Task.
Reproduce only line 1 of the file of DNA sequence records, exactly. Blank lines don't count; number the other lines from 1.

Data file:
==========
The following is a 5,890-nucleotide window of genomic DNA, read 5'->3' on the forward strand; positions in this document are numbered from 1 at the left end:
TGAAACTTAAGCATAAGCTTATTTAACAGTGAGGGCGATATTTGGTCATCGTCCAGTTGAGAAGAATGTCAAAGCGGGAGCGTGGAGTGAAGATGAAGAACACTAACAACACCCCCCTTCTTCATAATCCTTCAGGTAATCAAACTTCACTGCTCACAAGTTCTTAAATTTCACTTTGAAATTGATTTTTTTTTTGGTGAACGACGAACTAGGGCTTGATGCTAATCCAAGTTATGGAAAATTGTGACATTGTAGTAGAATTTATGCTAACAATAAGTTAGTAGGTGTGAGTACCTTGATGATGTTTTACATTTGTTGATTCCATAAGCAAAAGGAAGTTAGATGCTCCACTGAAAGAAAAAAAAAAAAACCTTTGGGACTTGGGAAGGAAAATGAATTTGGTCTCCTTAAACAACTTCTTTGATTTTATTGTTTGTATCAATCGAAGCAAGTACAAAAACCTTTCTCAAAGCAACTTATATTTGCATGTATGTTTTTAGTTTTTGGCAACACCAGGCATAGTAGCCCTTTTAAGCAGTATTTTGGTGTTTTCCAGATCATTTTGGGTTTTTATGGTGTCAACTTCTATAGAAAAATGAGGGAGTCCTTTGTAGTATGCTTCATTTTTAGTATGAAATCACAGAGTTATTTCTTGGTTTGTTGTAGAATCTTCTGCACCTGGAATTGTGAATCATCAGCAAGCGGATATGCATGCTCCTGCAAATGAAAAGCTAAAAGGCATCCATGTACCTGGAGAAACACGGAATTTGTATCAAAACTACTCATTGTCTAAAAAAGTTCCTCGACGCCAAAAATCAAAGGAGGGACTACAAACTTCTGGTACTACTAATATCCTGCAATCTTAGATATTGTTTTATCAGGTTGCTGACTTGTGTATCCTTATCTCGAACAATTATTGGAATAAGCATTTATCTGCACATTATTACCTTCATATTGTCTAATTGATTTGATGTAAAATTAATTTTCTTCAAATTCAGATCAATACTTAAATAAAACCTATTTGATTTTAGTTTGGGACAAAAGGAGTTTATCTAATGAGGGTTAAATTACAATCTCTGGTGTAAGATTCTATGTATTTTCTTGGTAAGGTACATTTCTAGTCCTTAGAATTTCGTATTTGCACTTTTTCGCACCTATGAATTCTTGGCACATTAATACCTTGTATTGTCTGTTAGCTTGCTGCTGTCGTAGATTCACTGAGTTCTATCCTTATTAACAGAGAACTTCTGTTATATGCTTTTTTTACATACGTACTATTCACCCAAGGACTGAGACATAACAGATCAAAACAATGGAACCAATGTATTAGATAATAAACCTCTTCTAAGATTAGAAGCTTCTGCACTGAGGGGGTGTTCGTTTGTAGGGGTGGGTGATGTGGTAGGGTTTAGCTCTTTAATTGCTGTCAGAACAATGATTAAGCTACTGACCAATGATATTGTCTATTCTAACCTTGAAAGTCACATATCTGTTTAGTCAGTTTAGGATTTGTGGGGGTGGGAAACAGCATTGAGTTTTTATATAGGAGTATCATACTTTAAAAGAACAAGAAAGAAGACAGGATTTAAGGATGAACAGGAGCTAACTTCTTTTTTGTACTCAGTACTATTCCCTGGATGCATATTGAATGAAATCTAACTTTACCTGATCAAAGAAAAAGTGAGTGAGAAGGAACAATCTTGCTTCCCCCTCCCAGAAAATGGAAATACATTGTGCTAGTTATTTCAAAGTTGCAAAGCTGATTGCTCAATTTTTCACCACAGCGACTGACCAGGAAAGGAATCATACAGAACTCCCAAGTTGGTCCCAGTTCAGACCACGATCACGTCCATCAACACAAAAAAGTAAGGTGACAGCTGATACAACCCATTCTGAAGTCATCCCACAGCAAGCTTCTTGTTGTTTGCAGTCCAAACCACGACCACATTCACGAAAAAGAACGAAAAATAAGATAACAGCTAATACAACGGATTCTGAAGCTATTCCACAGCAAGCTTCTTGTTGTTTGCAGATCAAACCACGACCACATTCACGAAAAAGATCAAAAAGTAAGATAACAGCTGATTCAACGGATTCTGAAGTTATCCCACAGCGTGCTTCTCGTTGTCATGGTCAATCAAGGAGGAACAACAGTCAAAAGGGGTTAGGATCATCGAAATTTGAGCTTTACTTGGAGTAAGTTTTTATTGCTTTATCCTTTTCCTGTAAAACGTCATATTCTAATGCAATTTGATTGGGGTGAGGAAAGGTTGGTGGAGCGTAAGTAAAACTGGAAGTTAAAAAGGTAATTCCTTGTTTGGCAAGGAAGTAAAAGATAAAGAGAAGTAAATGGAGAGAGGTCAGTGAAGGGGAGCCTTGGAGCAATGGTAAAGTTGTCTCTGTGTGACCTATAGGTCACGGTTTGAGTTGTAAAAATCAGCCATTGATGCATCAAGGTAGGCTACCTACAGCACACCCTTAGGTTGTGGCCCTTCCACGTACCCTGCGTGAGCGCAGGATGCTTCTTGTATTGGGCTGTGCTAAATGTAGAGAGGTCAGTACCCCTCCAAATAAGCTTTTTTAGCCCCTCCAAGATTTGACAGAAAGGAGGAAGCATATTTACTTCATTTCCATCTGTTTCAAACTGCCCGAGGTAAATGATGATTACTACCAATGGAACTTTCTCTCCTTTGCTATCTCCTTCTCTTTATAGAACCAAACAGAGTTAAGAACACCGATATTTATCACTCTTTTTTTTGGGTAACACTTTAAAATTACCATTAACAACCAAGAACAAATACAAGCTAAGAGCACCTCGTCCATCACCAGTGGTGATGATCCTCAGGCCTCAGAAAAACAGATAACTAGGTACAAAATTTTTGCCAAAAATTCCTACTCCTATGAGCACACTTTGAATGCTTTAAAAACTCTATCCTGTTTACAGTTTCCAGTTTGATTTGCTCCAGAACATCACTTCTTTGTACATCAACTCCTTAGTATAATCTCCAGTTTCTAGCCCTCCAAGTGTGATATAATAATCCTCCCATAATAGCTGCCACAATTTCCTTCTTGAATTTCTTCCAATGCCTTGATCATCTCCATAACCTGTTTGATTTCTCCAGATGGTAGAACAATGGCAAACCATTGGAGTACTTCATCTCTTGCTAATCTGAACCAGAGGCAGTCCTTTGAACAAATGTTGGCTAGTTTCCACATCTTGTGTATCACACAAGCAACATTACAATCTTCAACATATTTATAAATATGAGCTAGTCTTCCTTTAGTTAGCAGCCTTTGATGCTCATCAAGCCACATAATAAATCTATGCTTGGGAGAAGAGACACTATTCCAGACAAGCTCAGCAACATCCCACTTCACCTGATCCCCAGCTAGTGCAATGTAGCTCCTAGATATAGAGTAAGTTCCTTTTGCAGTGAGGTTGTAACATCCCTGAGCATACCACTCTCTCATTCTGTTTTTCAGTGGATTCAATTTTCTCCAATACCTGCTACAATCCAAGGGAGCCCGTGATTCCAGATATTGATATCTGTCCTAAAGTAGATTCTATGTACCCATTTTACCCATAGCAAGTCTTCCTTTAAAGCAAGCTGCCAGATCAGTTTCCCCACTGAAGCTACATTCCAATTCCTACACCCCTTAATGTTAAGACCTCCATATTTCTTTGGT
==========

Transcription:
The following is a 5,890-nucleotide window of genomic DNA, read 5'->3' on the forward strand; positions in this document are numbered from 1 at the left end: